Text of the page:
February 15th, 2007
|06:32 pm - Lightly Row|
I have played the violin for close to 11 years. I never really WANTED to play. What I wanted was to be exactly like my big sister, and she just so happened to be a Suzuki student. My parents thought it would be an excellent idea.
I was six.
By the time I was seven, I wanted to quit. I prepared myself for a very serious discussion with my parents, only to be shot down within a matter of seconds. Quitting, they said, was not an option.
Here’s the part where I wish I could say this was an entry about how by being forced to stick with the violin for a decade has taught me the importance of commitment.
I despise the violin with every fiber of my being. And I continually prepare myself for very serious discussions with my parents, only to be told that quitting is STILL not an option—or at least until I turn 18.
But the hatred goes much deeper than just hatred towards the actual instrument. I now officially ALL classical music. It literally makes me feel ill.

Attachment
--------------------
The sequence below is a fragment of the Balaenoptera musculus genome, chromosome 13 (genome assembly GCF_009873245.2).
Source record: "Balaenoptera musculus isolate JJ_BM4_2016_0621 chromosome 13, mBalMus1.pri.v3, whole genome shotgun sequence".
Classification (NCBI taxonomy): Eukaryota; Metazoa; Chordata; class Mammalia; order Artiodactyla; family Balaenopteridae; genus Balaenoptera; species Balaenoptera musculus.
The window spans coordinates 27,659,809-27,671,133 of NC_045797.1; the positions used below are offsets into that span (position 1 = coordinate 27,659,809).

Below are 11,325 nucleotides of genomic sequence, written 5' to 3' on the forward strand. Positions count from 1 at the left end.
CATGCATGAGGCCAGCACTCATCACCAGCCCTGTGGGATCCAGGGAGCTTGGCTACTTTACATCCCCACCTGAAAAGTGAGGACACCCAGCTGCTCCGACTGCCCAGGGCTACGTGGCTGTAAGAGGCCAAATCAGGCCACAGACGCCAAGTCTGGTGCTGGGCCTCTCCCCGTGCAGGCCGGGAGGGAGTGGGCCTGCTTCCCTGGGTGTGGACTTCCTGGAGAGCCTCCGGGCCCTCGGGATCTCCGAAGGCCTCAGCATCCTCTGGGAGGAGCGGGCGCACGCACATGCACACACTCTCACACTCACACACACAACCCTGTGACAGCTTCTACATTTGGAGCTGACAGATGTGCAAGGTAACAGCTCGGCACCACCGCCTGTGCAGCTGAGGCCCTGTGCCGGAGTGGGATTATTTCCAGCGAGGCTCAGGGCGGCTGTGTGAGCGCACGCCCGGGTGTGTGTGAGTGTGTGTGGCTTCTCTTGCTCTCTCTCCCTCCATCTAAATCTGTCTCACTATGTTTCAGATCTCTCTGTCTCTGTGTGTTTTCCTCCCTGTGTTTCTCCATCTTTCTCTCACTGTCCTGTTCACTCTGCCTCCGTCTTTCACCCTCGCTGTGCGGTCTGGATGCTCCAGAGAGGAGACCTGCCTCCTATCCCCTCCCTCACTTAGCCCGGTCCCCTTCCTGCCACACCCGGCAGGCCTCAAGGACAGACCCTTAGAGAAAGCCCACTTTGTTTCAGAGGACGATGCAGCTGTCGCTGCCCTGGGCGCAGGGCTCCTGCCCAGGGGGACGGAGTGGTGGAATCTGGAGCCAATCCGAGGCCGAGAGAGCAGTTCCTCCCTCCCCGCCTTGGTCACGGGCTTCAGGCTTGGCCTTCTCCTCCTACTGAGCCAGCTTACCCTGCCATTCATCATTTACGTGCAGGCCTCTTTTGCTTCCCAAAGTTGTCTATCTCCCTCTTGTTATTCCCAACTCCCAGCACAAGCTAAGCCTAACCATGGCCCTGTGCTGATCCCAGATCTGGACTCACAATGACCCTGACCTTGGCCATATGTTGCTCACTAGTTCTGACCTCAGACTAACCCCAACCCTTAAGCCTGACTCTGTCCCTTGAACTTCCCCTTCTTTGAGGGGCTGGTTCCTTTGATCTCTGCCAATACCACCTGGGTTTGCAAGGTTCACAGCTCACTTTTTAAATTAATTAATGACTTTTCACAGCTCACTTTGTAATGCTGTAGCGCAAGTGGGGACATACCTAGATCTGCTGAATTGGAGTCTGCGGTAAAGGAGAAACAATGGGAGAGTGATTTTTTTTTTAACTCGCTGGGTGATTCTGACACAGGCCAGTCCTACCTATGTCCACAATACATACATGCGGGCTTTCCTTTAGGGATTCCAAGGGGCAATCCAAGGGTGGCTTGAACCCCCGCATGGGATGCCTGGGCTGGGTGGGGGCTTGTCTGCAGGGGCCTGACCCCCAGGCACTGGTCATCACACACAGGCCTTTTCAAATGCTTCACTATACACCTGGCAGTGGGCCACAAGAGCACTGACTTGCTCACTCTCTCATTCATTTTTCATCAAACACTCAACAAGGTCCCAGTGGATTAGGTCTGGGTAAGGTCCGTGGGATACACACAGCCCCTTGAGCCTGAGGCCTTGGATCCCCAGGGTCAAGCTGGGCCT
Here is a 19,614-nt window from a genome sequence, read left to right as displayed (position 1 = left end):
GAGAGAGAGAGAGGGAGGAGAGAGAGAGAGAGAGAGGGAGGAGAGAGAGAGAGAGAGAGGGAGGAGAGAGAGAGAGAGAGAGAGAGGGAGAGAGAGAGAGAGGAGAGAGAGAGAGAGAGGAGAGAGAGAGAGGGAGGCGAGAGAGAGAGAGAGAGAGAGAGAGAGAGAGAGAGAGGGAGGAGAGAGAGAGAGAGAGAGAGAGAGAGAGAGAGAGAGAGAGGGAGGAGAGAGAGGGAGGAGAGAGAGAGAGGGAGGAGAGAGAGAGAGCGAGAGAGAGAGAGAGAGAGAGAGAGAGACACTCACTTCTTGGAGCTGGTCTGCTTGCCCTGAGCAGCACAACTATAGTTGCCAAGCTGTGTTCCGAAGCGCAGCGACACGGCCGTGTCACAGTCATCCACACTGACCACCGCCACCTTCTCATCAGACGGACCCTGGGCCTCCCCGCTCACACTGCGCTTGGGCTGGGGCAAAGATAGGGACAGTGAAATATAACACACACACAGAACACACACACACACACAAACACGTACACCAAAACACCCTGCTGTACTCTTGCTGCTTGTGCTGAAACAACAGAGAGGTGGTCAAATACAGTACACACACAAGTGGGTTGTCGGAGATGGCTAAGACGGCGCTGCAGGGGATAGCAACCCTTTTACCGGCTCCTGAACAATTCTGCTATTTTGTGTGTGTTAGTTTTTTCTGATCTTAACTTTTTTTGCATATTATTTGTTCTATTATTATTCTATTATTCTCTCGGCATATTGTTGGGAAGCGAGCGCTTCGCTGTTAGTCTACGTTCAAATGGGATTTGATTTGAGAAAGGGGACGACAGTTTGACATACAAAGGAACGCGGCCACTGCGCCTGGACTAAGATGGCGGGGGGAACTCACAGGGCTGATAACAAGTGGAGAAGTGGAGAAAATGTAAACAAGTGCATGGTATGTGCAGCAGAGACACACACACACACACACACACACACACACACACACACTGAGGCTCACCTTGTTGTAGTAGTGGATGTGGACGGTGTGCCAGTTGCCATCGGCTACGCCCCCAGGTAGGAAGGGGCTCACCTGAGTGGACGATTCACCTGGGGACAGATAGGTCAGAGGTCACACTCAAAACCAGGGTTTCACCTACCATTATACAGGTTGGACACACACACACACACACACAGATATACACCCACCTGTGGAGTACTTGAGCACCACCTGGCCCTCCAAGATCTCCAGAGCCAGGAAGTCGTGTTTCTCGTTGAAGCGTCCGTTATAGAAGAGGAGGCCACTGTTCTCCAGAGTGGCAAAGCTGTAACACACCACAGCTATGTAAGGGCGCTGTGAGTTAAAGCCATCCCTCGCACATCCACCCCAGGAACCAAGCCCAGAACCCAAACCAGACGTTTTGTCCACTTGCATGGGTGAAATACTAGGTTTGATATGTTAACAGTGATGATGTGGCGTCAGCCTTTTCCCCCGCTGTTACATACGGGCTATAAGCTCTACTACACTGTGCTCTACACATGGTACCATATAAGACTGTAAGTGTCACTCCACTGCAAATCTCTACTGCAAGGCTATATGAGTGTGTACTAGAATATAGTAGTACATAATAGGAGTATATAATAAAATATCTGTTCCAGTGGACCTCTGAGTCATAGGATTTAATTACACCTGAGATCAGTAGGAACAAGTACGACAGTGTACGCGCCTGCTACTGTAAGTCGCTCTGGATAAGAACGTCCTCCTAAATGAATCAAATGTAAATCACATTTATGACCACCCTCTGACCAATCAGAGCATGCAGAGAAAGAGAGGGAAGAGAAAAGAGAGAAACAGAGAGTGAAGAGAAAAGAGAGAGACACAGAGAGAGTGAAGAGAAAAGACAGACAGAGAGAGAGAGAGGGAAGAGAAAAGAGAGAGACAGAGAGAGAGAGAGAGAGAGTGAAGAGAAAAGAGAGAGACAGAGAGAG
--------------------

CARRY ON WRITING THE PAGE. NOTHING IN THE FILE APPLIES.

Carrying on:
Funny how parents forcing their children to do an extra curricular activity simply because it will look good on a college application kills their love for an otherwise good thing; isn’t it?
This semester I made a breakthrough: I managed to convince my parents to let me drop out of the Durham Youth Orchestra and replace it instead with the Young People’s Performance Company.
What still upsets me is that I had to FIGHT for it. I had to FIGHT to do something that I loved, that would look equally good on college applications, and that would make me happy simply because “quitting is not an option.”
What, pray tell, is the logic behind sticking with something you loathe purely because you’ve been loathing it for 10 years?
because if they let you quit, that would be admitting a failure, on their part.
they don't want to be wrong. they don't want to feel like their thousands of dollars have been wasted. they are selfish.
to parents, practicality and simplicity equals happiness.
to us regular human beings, it is torture.